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Director Taika Waititi: Boy Comes of Age in 1980s New Zealand


Taika Waititi on the set of Boy.
Directed in a whimsical and lively visual style, Boy, by writer-director-actor, Taika Waititi, is a comedy-drama, interspersed with full-on fantasy sequences, Michael Jackson-inspired musical numbers and child-like animation.

Set in a Maori community on the rural East Coast of New Zealand in 1984, the film is a heartfelt and hilarious coming-of-age tale about a dreamer who idolizes Michael Jackson at the height of the Thriller craze. That fascination with the pop star informs the fantasies that the 11-year-old boy, named Boy (James Rolleston), has about his absent father Alamein (Waititi). However, when the errant parent returns home after seven years, Boy’s beliefs that his father is a hero and adventurer are challenged by the reality that his ex-con parent is an inept, wannabe gangster, living in a fantasy world of his own.

The director grew up in a household like the one depicted in the film – many kids and not many adults – and although the film is not autobiographical, it draws upon his familiarity with the time period, close-knit community, and clearly defined locations. “I draw a lot of inspiration from true and imagined memories. This story is personal in that I believe you must write what you know in order to create honest art,” shares Waititi. “Some events are true, some true of other people, most are imagined.”

The film is shot in the very town where the director grew up. The interiors were filmed in his grandmother’s house, the actual house where the director lived. The exteriors were of his cousin’s house. “It is this amazing world that I wanted to capture and show on screen,” reveals Waititi. “It’s a perfect backdrop for this story.”

On the set of Boy.
Much of the set dressing and props were locally sourced. Production designer, Shayne Radford, was good at working on an indie budget and finding “stuff,” including the claw-footed bathtub that the director had envisioned for a scene. According to Waititi, it was easy for the production designer to get what he needed around the neighborhood where the film was shot. “A lot of that town is a snapshot of the sixties, seventies and eighties. You can find all of those old cars.” One of the director’s favorite people to have on set is props master Sarah Weinberg. The director calls her “really cool to have around,” and admits that, “She is an old friend of mine as well.”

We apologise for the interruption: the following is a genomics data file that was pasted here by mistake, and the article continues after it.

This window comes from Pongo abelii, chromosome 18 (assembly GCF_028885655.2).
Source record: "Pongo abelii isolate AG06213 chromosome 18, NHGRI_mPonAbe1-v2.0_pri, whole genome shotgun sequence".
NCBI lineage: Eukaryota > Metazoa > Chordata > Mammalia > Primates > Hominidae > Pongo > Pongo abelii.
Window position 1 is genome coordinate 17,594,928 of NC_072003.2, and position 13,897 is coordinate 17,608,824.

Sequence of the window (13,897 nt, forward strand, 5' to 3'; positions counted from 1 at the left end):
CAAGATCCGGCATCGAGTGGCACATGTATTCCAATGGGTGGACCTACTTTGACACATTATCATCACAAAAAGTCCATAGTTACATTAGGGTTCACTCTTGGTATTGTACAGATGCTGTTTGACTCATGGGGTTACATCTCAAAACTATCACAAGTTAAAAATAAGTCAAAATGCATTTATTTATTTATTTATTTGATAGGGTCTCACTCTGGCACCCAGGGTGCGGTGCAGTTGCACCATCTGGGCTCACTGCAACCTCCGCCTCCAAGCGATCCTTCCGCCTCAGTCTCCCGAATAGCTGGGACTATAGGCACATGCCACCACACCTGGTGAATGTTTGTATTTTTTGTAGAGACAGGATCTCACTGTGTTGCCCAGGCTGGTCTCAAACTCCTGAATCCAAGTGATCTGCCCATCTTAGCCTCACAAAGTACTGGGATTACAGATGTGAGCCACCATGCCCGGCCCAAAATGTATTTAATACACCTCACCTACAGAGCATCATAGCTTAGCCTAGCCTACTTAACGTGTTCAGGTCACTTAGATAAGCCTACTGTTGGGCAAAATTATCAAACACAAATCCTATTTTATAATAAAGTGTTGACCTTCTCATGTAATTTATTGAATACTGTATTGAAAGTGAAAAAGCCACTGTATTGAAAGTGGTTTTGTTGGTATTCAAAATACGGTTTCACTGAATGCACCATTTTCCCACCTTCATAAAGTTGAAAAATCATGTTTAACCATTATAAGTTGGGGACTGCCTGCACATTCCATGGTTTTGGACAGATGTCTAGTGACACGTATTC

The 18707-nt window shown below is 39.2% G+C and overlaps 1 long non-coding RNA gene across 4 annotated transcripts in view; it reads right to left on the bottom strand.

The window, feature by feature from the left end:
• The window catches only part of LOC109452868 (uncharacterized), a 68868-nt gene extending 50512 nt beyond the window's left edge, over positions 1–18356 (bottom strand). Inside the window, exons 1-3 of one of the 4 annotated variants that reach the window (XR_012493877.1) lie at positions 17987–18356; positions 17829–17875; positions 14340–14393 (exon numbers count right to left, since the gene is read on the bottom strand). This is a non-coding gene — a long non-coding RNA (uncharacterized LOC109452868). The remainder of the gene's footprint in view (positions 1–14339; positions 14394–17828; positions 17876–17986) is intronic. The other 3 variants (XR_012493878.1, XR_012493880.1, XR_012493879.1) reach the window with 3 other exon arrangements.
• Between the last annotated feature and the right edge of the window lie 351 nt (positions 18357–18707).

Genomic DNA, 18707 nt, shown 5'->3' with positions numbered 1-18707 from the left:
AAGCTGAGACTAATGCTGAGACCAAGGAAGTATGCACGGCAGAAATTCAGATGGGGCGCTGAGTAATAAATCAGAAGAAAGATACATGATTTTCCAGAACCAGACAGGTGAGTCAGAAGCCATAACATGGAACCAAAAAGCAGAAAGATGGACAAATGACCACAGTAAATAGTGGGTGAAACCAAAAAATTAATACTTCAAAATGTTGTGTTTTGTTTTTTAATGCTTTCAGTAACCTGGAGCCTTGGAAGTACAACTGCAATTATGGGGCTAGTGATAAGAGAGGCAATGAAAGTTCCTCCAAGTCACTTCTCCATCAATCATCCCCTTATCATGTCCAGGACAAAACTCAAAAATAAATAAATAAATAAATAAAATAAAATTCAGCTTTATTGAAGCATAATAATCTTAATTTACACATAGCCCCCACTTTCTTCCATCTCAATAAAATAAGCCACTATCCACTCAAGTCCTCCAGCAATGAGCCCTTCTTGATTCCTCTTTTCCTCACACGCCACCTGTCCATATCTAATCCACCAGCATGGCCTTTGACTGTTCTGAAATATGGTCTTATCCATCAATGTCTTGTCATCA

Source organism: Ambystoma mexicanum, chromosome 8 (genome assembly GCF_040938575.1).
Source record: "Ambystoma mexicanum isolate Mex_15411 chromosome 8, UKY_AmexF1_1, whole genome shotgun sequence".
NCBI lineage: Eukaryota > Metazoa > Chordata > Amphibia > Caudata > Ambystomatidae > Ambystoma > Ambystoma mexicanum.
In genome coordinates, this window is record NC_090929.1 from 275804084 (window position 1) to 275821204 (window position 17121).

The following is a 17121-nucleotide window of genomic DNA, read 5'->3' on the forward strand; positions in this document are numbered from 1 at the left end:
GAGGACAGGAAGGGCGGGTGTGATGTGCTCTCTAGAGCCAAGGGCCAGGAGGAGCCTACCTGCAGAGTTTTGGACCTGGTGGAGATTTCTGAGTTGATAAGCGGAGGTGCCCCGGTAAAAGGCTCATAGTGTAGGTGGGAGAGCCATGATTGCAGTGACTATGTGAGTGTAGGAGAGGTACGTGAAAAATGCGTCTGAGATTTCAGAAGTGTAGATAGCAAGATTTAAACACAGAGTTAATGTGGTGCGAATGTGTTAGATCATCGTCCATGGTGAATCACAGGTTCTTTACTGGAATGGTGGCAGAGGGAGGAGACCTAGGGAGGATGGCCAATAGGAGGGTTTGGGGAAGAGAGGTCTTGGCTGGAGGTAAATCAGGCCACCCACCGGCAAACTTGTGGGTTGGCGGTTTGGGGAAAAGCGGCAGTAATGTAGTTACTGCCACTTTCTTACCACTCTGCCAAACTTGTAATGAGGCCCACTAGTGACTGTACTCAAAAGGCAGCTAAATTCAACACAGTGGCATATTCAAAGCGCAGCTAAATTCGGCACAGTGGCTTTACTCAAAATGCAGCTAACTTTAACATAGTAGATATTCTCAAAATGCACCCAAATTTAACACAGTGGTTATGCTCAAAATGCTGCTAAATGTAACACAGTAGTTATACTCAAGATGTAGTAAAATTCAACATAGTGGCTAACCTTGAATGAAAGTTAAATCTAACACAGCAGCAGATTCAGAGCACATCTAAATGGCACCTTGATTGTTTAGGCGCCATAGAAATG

Two other favorite collaborators are producer Ainsley Gardiner and director of photography, Adam Clark. For a director that is also acting in the film, it is especially helpful to have an extra set of eyes on set. Regarding Gardiner, who has worked with Waititi on all of his films, Waititi says, “She is a very creative producer, on set all the time. She is a good person to have as an ally.”

Clark is a Canadian who has lived in New Zealand for 20 years. He has shot two shorts and two features for the director. “Adam is great because he is passionate about film. He doesn’t just clock in and clock out,” shares Waititi. “We would go and break into the camera truck on the weekends, steal the camera and go out and shoot landscapes and stuff for the day, just us two. It’s good to have people who really love the film and want it to be good.”

Although the current trend in independent filmmaking is to shoot digitally, Waititi has always loved film and everything thing he has shot, except for television, has been shot on film. He has also shot a lot of still photography and explains, “I like the process and the way film looks. I think it looks better.” Clark is also a film purist, so if the director wanted to shoot digitally, he might not have been able to use his preferred cinematographer. In developing the visual style, the pair would talk a lot about “the look” for the film, watch films, and do tests for filters. Three or four different filters were used to warm up the film. “We were looking to give it that feel of a photo taken in the eighties,” Waititi explains.